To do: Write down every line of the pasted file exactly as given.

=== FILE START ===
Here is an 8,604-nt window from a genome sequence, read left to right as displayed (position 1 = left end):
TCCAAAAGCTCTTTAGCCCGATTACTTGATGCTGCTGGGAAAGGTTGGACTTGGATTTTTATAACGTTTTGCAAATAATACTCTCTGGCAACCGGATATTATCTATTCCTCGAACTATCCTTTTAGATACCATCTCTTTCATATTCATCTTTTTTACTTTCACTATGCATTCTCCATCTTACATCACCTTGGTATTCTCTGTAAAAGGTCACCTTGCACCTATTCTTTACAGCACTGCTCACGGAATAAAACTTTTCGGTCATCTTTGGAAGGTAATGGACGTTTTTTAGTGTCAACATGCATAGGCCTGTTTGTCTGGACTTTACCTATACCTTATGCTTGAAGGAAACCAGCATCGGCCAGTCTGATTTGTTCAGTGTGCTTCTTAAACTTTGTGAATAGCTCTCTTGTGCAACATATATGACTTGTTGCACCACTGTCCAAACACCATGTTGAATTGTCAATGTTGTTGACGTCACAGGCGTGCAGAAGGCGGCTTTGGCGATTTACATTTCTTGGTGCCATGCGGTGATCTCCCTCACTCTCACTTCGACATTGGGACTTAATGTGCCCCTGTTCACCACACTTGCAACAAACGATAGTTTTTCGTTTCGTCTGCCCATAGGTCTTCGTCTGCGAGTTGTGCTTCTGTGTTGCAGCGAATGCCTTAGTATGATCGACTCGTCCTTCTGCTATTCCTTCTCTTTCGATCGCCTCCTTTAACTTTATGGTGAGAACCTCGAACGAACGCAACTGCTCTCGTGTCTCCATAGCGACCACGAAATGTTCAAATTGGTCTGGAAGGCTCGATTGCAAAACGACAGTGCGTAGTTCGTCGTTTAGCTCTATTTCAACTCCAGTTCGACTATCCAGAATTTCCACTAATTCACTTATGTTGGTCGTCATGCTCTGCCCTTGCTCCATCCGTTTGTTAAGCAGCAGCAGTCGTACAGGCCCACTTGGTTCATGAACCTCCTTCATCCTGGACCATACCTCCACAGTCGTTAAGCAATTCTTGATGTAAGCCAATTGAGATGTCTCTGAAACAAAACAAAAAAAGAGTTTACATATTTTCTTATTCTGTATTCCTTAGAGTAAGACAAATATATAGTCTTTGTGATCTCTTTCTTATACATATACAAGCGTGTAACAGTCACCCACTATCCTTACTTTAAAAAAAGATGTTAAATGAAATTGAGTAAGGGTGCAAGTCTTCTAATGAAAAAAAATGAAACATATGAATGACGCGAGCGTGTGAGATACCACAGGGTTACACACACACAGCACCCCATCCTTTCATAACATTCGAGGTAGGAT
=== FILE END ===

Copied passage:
Here is an 8,604-nt window from a genome sequence, read left to right as displayed (position 1 = left end):
TCCAAAAGCTCTTTAGCCCGATTACTTGATGCTGCTGGGAAAGGTTGGACTTGGATTTTTATAACGTTTTGCAAATAATACTCTCTGGCAACCGGATATTATCTATTCCTCGAACTATCCTTTTAGATACCATCTCTTTCATATTCATCTTTTTTACTTTCACTATGCATTCTCCATCTTACATCACCTTGGTATTCTCTGTAAAAGGTCACCTTGCACCTATTCTTTACAGCACTGCTCACGGAATAAAACTTTTCGGTCATCTTTGGAAGGTAATGGACGTTTTTTAGTGTCAACATGCATAGGCCTGTTTGTCTGGACTTTACCTATACCTTATGCTTGAAGGAAACCAGCATCGGCCAGTCTGATTTGTTCAGTGTGCTTCTTAAACTTTGTGAATAGCTCTCTTGTGCAACATATATGACTTGTTGCACCACTGTCCAAACACCATGTTGAATTGTCAATGTTGTTGACGTCACAGGCGTGCAGAAGGCGGCTTTGGCGATTTACATTTCTTGGTGCCATGCGGTGATCTCCCTCACTCTCACTTCGACATTGGGACTTAATGTGCCCCTGTTCACCACACTTGCAACAAACGATAGTTTTTCGTTTCGTCTGCCCATAGGTCTTCGTCTGCGAGTTGTGCTTCTGTGTTGCAGCGAATGCCTTAGTATGATCGACTCGTCCTTCTGCTATTCCTTCTCTTTCGATCGCCTCCTTTAACTTTATGGTGAGAACCTCGAACGAACGCAACTGCTCTCGTGTCTCCATAGCGACCACGAAATGTTCAAATTGGTCTGGAAGGCTCGATTGCAAAACGACAGTGCGTAGTTCGTCGTTTAGCTCTATTTCAACTCCAGTTCGACTATCCAGAATTTCCACTAATTCACTTATGTTGGTCGTCATGCTCTGCCCTTGCTCCATCCGTTTGTTAAGCAGCAGCAGTCGTACAGGCCCACTTGGTTCATGAACCTCCTTCATCCTGGACCATACCTCCACAGTCGTTAAGCAATTCTTGATGTAAGCCAATTGAGATGTCTCTGAAACAAAACAAAAAAAGAGTTTACATATTTTCTTATTCTGTATTCCTTAGAGTAAGACAAATATATAGTCTTTGTGATCTCTTTCTTATACATATACAAGCGTGTAACAGTCACCCACTATCCTTACTTTAAAAAAAGATGTTAAATGAAATTGAGTAAGGGTGCAAGTCTTCTAATGAAAAAAAATGAAACATATGAATGACGCGAGCGTGTGAGATACCACAGGGTTACACACACACAGCACCCCATCCTTTCATAACATTCGAGGTAGGAT